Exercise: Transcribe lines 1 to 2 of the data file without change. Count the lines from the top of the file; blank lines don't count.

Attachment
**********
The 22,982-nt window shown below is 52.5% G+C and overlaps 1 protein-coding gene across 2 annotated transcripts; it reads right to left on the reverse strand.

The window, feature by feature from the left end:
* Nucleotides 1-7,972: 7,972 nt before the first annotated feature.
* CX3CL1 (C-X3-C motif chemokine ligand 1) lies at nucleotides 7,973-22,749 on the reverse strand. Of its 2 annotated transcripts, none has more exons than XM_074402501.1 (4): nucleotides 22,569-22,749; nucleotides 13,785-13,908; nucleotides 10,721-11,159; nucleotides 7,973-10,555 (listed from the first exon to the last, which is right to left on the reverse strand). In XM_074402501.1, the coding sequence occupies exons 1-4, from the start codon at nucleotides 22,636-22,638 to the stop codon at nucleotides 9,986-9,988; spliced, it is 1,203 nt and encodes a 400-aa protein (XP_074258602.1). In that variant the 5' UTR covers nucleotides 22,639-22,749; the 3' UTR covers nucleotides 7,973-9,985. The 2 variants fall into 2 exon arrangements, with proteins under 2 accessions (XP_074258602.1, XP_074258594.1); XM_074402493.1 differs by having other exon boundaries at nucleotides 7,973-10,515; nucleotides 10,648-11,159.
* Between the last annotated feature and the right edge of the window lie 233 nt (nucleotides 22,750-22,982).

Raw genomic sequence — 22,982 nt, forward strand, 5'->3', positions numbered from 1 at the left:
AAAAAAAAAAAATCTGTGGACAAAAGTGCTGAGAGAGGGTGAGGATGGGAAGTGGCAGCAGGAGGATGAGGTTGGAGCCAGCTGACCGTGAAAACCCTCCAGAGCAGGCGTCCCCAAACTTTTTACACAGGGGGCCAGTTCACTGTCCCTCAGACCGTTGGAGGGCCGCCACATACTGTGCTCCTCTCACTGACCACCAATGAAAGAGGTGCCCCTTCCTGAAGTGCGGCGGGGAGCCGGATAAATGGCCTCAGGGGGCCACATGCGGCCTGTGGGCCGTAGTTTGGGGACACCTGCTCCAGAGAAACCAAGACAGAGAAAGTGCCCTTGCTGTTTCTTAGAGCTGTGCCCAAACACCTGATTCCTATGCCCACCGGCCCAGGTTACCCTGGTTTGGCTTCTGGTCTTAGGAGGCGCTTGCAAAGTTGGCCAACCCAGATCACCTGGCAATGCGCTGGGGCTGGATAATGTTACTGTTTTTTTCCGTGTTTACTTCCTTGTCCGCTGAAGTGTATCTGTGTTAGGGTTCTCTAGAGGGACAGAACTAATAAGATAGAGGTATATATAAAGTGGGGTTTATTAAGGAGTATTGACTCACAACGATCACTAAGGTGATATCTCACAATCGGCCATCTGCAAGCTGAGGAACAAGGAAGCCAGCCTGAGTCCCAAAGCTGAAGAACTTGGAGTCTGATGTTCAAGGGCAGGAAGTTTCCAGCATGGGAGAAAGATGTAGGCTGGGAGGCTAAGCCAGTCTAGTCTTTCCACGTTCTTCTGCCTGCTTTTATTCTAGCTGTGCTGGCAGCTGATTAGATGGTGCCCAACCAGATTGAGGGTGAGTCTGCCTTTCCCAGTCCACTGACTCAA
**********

The 22,982-nt window shown below is 52.5% G+C and overlaps 1 protein-coding gene across 2 annotated transcripts; it reads right to left on the reverse strand.

The window, feature by feature from the left end: